Life and Work of Wilhelm Pfeffer (1845-1920)

Plant Physiologist Wilhelm Pfeffer (1905) © Ber. d. dtsch. bot. Ges. Bd. 38

"Ruminating about Problems in Plant Physiology"

Many scientists strive for professorship. Also in former times. At that time it often was sufficient to be a student of Wilhelm Pfeffer to be appointed to a university[1].

Various Disciplines

Upon starting his career as a pharmacist in the drug store of his father in Switzerland Pfeffer analyzed plant cells in the microscope and collected his objects. After finishing the education in the pharmacy, he studied chemistry and physics at the University of Göttingen, Germany.

Having a PhD at 20

After only two years of studies at the age of 20, Pfeffer wrote his PhD thesis about derivatives of glycerol. In Marburg. germany, Pfeffer analyzed the synthesis of Flowers in Primulaceae.

From Flowers to Photosynthesis

Subjects of his "Habilitationsschrift" in 1871 were experiments on the opening and closing of flowers. At the University of Würzburg Pfeffer specialized in plant physiology especially in photosynthesis.

Appointment in Leipzig

In 1873 he was appointed "Extraordinarius" ("Assistant Professor") in Bonn, Germany. Four years later he went for a Full Professorship to Basel, Switzerland, and another year later to Tübingen, Germany. Already at that time he had many students. In 1887 he followed his final appointment in Leipzig, Germany, where he worked until his death in 1920.

Not to Make a Fool of Himself

Pfeffer was a reserved and cautious person, constantly trying not to show his weak points and not "to make a fool of himself" as he called his endeavors. On the other side, his research in plant physiology was highly diverse. He analyzed the nastic movements of Mimosa and described the "high hydrostatic power" driving the plant's movements in his famous "Osmotic Analyses" ("Osmotische Untersuchungen", 1877).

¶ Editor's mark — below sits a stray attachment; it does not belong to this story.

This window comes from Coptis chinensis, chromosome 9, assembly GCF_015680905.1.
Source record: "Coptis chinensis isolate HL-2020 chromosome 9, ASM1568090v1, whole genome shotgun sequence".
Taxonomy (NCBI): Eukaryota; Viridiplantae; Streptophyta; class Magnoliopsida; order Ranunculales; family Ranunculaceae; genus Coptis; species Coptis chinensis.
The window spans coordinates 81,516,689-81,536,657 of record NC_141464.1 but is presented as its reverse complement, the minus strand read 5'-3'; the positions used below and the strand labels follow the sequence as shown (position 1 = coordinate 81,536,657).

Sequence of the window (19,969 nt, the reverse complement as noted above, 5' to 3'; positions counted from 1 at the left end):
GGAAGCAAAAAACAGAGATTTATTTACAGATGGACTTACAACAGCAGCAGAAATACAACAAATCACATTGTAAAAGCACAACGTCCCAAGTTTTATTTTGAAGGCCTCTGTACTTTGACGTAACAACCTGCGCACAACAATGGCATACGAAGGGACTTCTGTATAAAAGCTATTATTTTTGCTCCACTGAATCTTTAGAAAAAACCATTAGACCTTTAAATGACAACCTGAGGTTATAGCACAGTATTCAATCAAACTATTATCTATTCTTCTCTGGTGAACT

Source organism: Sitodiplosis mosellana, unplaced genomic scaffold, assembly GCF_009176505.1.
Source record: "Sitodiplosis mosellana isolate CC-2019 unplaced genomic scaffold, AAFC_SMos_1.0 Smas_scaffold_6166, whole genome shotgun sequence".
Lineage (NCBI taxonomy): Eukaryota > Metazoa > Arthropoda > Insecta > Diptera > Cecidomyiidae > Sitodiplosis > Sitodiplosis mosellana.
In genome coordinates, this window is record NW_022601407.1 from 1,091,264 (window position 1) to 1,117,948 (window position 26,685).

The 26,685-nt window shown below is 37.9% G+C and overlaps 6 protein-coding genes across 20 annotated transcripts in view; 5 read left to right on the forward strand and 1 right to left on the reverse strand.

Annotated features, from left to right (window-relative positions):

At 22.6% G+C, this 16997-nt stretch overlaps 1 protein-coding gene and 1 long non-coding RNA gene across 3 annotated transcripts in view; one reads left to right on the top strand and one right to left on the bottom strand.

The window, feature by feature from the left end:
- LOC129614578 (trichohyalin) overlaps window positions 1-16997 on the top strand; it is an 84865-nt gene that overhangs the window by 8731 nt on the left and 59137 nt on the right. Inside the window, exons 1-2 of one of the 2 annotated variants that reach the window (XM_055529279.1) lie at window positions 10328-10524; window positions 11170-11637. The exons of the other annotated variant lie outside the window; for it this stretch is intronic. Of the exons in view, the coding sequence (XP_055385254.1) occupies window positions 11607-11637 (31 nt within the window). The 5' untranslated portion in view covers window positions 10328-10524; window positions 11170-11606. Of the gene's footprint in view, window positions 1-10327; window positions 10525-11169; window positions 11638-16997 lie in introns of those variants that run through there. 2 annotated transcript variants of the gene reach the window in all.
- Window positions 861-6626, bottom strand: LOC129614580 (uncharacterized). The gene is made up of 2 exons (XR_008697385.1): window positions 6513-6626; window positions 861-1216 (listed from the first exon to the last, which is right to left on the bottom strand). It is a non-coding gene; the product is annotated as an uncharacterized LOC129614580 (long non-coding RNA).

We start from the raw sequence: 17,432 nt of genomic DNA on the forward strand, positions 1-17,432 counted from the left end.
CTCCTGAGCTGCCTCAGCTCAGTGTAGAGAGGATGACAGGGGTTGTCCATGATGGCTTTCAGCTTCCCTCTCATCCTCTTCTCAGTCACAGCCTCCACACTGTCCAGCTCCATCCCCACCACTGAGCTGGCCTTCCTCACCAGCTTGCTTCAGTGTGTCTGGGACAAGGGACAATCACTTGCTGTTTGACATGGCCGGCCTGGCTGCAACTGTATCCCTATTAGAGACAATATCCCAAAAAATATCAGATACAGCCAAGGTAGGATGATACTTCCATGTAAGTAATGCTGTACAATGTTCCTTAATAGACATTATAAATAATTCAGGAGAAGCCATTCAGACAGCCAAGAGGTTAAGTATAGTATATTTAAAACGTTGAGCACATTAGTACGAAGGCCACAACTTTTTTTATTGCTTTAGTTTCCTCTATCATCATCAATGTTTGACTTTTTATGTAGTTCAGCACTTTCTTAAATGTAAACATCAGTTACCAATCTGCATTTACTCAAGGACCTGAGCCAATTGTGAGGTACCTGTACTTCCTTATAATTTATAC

"Pfeffer's Cell"

The results about the chemotaxis of spermatozoids, flagellates, and bacteria are still part of the textbooks in botany. His scientific interests were also the physics of protoplasts (e.g. Pfeffer's cell), the nyctinastic movements of leaves, and the thermo- and photonastic movements of flowers.

Founder of modern plant physiology

Through the two volumes of his "Textbook of Plant Physiology" ("Lehrbuch der Pflanzenphysiologie") which was translated in English and French he rose to an international teacher of botany. Today he is thought to be one of the founder of modern plant physiology.

Wise and deep confinement

"Pfeffer's mastership can be seen in his wise confinement which he chose intentionally, ....., and in the depth of investigation which is only possible through that narrow view" wrote Hans Fittig Pfeffer's professor in chemistry. "Constantly ruminating about problems in plant physiology he was able to sense their whole width and deepness".

Successful students from the "Mekka for Plant Physiologists"

His Institut in Leipzig soon became a "Mekka for plant physiologists", Mägdefrau wrote[1]. Many botanists worked with him as post docs. A pamphlet on the occasion of his 70th birthday lists 260 students who worked with him and who came from all over the world. About 100 of them later became professors at universities themselves.

Text and Copyright: Dr. Esther Schwarz-Weig
[1] Mägdefrau, K.: "Geschichte der Botanik. Leben und Leistung großer Forscher" (Stuttgart, Gustav Fischer Verlag, 2. Auflage, 1992).